In dystopian books citizens are usually expected to do whatever society tells them to do. Montag has always been taught that burning books is the right thing to do. Most other citizens agree with Montag on this concept. Everyone has been taught the same way and everyone follows.
Citizens are expected to strictly conform to society.
"It [is] a pleasure to burn." (Pg 3)
In a dystopian book the story usually takes place after an apocalyptic event. A war causes much destruction in Fahrenheit 451. Families and governments are ripped apart and citizens have to start over. This is a post apocalyptic event in the society.
The bombardment was to all intents and purposes finished, once the jets had sighted their target, alerted their bombardiers at five thousand miles an hour. (pg 74)
The story takes place after an apocolyptic event.
Montag and his fellow firemen travel to an old lady's house because she is in possession of books. She burns herself and the books and decides that she will sacrifice her life for the books. She is shamed and criticized for her individual opinion in the society.
Individuality is seen as a bad thing.
The woman on the porch reached out with contempt for them all, and struck the kitchen match against the railing. People ran out of houses all down the street. (pg 19)
The main character often is one of the few (or one of the first) to question the goodness of his or her society.
In Fahrenheit 451 Clarisse is not necessarily the main character however she is one of the few to question the goodness of her society. She recognizes how wrong the society is and her perspective helps the reader realize the negative aspect of the dystopian world. When she asks Montag if he reads any of the books he burns, Montag is suprised that this is even a question. However he starts to think and his perspective becomes a little shaken because Clarisse questioned something that he thought was already set in stone. These thoughts eventually change the way Montag looks at things, and leads to his big change in the end.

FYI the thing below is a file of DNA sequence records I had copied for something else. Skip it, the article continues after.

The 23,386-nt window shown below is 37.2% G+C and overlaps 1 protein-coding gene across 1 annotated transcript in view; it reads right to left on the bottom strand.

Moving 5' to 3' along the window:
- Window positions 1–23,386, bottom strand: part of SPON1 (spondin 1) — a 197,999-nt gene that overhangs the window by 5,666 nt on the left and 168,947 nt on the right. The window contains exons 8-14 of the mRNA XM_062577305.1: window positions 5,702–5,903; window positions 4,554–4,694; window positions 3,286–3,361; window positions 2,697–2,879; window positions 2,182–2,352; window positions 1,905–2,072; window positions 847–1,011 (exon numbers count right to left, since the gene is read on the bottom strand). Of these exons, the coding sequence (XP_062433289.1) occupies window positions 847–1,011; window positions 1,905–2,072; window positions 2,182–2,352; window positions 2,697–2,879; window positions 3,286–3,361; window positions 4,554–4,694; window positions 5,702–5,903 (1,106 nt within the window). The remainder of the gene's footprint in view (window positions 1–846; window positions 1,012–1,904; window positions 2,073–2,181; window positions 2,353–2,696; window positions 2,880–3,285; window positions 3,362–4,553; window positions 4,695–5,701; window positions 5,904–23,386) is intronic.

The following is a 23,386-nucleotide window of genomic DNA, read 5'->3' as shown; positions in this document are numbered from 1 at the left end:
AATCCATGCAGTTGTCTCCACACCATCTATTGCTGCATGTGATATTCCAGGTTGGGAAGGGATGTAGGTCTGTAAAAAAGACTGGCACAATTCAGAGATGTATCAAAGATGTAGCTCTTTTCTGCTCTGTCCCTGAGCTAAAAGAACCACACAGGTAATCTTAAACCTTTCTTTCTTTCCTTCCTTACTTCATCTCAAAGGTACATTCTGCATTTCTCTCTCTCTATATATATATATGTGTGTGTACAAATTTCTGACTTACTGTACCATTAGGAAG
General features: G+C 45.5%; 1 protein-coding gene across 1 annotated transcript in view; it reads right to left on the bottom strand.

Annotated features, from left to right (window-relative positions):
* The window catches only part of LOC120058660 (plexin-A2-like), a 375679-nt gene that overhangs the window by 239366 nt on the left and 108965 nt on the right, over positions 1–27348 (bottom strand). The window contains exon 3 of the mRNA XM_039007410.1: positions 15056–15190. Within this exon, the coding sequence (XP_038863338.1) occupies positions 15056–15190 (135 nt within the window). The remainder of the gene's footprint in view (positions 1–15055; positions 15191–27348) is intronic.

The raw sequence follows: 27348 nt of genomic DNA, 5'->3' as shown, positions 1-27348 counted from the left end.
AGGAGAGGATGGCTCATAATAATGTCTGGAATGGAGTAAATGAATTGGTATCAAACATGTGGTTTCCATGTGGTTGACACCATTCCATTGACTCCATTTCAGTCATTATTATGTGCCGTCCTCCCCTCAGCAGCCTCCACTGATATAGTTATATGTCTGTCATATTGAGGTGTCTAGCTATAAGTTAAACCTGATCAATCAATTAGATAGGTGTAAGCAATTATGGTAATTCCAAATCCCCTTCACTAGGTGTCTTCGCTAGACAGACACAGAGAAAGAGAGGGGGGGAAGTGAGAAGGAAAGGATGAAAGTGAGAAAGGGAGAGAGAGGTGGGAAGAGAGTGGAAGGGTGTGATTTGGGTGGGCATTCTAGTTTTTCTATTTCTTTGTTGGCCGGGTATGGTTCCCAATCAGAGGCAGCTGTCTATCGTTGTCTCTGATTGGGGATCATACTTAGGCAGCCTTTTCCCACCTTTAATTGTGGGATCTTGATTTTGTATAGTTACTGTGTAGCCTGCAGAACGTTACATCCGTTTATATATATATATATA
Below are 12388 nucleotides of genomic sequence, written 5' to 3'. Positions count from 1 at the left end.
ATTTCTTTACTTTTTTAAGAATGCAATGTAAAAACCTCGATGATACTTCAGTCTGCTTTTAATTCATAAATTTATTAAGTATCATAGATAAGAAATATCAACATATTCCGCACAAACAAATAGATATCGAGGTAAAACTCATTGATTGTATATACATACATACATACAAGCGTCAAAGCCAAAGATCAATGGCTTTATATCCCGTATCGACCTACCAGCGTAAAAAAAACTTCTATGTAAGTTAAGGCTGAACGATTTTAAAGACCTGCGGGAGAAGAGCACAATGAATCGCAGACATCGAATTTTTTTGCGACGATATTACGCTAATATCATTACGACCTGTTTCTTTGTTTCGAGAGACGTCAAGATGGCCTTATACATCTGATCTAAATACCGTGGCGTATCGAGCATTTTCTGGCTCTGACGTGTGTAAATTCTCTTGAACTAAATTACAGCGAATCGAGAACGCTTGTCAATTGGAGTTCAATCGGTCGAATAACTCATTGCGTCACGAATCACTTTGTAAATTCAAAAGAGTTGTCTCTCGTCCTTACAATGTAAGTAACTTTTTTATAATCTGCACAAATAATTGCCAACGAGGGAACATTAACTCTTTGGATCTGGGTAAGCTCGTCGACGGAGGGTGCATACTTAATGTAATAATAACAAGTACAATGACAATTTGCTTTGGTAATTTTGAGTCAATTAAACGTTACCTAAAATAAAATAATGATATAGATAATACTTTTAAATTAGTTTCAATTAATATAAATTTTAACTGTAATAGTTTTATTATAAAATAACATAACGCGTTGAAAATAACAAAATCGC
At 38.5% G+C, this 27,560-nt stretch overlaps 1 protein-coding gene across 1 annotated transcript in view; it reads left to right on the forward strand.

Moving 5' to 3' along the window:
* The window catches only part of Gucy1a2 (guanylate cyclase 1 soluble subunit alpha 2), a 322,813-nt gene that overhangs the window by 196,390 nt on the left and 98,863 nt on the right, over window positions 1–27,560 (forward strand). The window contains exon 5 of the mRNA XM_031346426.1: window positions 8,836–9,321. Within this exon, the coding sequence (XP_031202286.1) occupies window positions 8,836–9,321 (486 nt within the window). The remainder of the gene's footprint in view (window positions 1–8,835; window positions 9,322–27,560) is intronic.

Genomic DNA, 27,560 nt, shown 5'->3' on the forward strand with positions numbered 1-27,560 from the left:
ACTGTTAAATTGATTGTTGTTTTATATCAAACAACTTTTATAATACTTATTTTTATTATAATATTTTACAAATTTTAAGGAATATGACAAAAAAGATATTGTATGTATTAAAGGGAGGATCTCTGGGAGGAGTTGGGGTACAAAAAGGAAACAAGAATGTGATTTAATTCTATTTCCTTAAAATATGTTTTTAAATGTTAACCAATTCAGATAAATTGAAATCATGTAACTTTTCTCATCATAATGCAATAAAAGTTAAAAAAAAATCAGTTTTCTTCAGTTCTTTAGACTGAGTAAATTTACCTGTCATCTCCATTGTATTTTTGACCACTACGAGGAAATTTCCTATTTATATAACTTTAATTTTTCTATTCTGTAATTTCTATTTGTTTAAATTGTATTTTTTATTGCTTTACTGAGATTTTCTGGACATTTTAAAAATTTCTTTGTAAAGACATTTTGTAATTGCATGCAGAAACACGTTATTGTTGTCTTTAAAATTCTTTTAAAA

"Do you ever read any of the books you burn?" (pg 3)
The truth is often kept secret from most of the public.
In dystopias the truth is often kept secret from society. "Knowledge is Power" Sir Francis Bacon (1597) In this society books are seen as useless by the public. We learn in this story that the every day citizens have just stopped reading. However on the other hand books are seen as power by the government. We see this in real life, when people read books they gain the advantage of a brilliant mind. A brilliant mind can do amazing things like creating the atomic bomb. If a strict government wants to keep control, the most common solution for them is to reduce the people's knowledge of the outside world, hence burning the books which contain knowledge.
"...most dangerous enemy of truth and freedom." (pg 51)
Citizens usually live under strict control.
As mentioned earlier the society in the story takes control to a whole new level. In dystopias there is often an illusion of a perfect society covering up how horrible things really are. Sometimes the story's true oppressors truly believe that they are doing what's right; but often the illusion of a utopia is merley propaganda meant to keep the citizens under control. In the chase at the end of the story Montag is never really caught but the government needs to keep an audience. Helicopters are said to scour the skies in search of Montag.
"The chase continues north in the city! Police helicopters are converging on Avenue 87 and Elm Grove Park!" (pg 57)